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Georgia Aquarium Conducts First Whale Shark Exams

Findings Show Increase in Size, Larger Blood Cells Than Other Shark, Skate or Ray Species

Atlanta (November 9, 2006) – The Georgia Aquarium, the world's largest aquarium, demonstrated its continued commitment to the understanding of aquatic animals today by conducting a routine physical exam on one of their four whale sharks, the largest fish in the world. These exams, the first of their kind, will help scientists to better understand a species of which little is known. Today's exam is a follow-up exam on Ralph, one of the two male whale sharks at the Aquarium. All four of the Georgia Aquarium's whale sharks, including Norton, Alice and Trixie, have been examined at least once as part of an effort to establish a baseline of normal biology in whale sharks.

"One of the most exciting discoveries was when we first looked under a microscope at whale shark blood, no one has ever done that before," said Ray Davis, Vice President, Zoological Operations. "In a normal field of view for a smaller shark, you would see 30-40 smaller red blood cells. For whale sharks, we saw 10 huge cells."

During the physical exam, Georgia Aquarium veterinarian Tonya Clauss drew blood as part of a complete physical analysis and to read Ralph's hormone levels as a measurement of sexual maturity. The Aquarium team and Dr. Bob Hueter, shark expert from Mote Marine Laboratory, believe Ralph and Norton may be entering sexual maturity.

Fifty husbandry and veterinary staff were involved in the exam, twenty of whom were in the water to help swim Ralph into a stretcher. The Georgia Aquarium team built the world's largest fish anesthesia machine to put the animal into a relaxed state in order to conduct the physical exam at the water's surface. The exam lasted two hours, after which time Ralph swam out smoothly into the 6.2 million gallon Ocean Voyager habitat. The Aquarium's husbandry and veterinary staff say the exam demonstrates the facility's ability to care for animals and conduct cutting edge scientific research. The Georgia Aquarium was built to perform procedures of this magnitude in order to provide the best possible care for all of the animals.

Physical Exam Procedures:

  • Whale shark anesthetized with largest fish anesthesia machine ever built.
  • Blood drawn as part of a routine physical assessment and for hormonal reading to give scientists an idea if male whale sharks, Ralph and Norton, are reaching sexual maturity.
  • Aquarium husbandry staff imaged under gill flaps and inside whale sharks mouth to study feeding mechanics.
  • Whale shark given small amount of food with color-coded indigestible beads to track feeding mechanics and study digestive transit.
  • DNA samples taken to increase the database being developed to understand the zoogeography of whale sharks.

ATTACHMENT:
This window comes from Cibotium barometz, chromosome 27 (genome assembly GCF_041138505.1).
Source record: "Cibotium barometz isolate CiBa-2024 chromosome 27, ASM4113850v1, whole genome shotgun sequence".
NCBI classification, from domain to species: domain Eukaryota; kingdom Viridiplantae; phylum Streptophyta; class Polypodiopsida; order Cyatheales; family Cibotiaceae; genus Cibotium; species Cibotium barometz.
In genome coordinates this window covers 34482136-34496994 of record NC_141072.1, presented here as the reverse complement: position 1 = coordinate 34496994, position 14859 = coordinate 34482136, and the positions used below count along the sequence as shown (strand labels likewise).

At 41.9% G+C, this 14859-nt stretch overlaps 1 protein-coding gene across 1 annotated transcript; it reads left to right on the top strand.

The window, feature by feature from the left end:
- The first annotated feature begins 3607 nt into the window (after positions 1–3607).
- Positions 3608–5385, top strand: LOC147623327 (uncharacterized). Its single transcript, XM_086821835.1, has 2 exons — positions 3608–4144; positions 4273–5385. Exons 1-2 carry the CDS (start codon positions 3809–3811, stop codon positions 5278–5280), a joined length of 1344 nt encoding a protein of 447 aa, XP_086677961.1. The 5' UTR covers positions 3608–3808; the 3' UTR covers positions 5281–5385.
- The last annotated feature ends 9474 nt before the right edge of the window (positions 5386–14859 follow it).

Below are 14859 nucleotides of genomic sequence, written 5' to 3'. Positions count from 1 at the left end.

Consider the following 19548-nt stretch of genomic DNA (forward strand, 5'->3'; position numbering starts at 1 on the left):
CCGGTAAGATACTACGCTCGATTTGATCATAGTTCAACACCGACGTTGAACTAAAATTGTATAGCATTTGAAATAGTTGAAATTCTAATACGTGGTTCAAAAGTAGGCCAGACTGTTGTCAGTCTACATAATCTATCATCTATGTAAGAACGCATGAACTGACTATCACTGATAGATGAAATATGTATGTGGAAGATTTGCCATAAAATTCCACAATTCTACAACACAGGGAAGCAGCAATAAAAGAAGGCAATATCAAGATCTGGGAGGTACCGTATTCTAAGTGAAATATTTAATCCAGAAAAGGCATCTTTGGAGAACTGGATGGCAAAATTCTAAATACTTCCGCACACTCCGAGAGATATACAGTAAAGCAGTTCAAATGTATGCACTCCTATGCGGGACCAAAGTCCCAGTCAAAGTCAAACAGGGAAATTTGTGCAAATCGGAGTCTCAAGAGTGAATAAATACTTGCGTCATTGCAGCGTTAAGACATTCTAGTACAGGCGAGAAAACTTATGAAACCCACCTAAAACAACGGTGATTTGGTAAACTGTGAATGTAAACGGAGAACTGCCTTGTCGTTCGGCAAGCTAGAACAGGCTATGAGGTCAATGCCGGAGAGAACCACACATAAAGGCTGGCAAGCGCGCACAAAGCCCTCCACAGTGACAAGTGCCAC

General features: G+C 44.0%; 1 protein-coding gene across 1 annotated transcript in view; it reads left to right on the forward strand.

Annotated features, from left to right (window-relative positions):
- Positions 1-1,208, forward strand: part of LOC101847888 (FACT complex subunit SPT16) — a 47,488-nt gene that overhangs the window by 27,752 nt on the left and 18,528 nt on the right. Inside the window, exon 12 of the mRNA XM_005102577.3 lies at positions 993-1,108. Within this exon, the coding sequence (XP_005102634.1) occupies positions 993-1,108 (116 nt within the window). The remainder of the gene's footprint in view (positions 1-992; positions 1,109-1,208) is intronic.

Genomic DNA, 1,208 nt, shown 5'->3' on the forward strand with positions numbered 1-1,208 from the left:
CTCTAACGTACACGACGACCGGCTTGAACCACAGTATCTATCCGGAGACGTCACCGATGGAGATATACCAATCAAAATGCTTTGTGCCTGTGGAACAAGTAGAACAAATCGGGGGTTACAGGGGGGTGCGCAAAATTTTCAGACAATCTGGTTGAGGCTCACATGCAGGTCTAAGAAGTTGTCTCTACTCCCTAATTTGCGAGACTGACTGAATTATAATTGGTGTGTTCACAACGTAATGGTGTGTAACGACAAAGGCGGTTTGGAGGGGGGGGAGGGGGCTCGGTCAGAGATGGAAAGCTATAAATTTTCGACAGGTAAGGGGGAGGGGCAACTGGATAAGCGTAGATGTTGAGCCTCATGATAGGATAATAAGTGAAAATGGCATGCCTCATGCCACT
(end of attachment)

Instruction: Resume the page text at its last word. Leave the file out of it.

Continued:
• Cloacal exams performed to understand normal cytology and condition of the lower gastrointestinal tract.
  • Measurements taken to track growth of animals.

Physical Exam Results:

  • Ralph has grown six feet and Norton seven feet since arriving at the Georgia Aquarium in June 2005; both now measure 22 feet in length.
  • Alice and Trixie have each grown 1 foot 7 inches since arriving at the Aquarium in June 2006; now both measure 14 and 15 feet in length, respectively.
  • While blood work for the Georgia Aquarium's whale sharks falls within the known ranges of sharks, skates and rays, whale sharks' red blood cells and white blood cells are significantly larger than those of other sharks, skates or rays.
  • Ralph and Norton may be entering sexual maturity; blood work will give scientists a better understanding of their hormonal levels.

"The whale shark physical exams are part of the Georgia Aquarium's continued commitment to a better understanding of the species we care for," said Jeff Swanagan, Executive Director, Georgia Aquarium. "More than three million people have seen our whale sharks since we opened one year ago, and these exams will help us not only to better educate our guests about whale sharks, but also to increase the knowledge base of these animals worldwide."

As part of the Georgia Aquarium's 4R Program (Rehabilitation, Relocation, Rescue and Research) and in partnership with Mote Marine Laboratory, funding is dedicated to studying whale sharks in Florida, off the coast of Mexico's Yucatan Peninsula. The Aquarium's 4R Program also funds whale shark research in Taiwan. Researchers hope these findings will develop a better understanding of nutritional needs, biology, feeding behavior, migration patterns and population of whale sharks.

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About the Georgia Aquarium

The Georgia Aquarium in Atlanta, Georgia, is the world's largest with more than eight million gallons of water and more than 100,000 animals of 500 different species. The mission of the Georgia Aquarium is to be an entertaining, educational and scientific institution featuring exhibits and programs of the highest standards, offering engaging and exciting guest experiences and promoting the conservation of aquatic biodiversity throughout the world.

For additional information on the Georgia Aquarium, visit www.georgiaaquarium.org.

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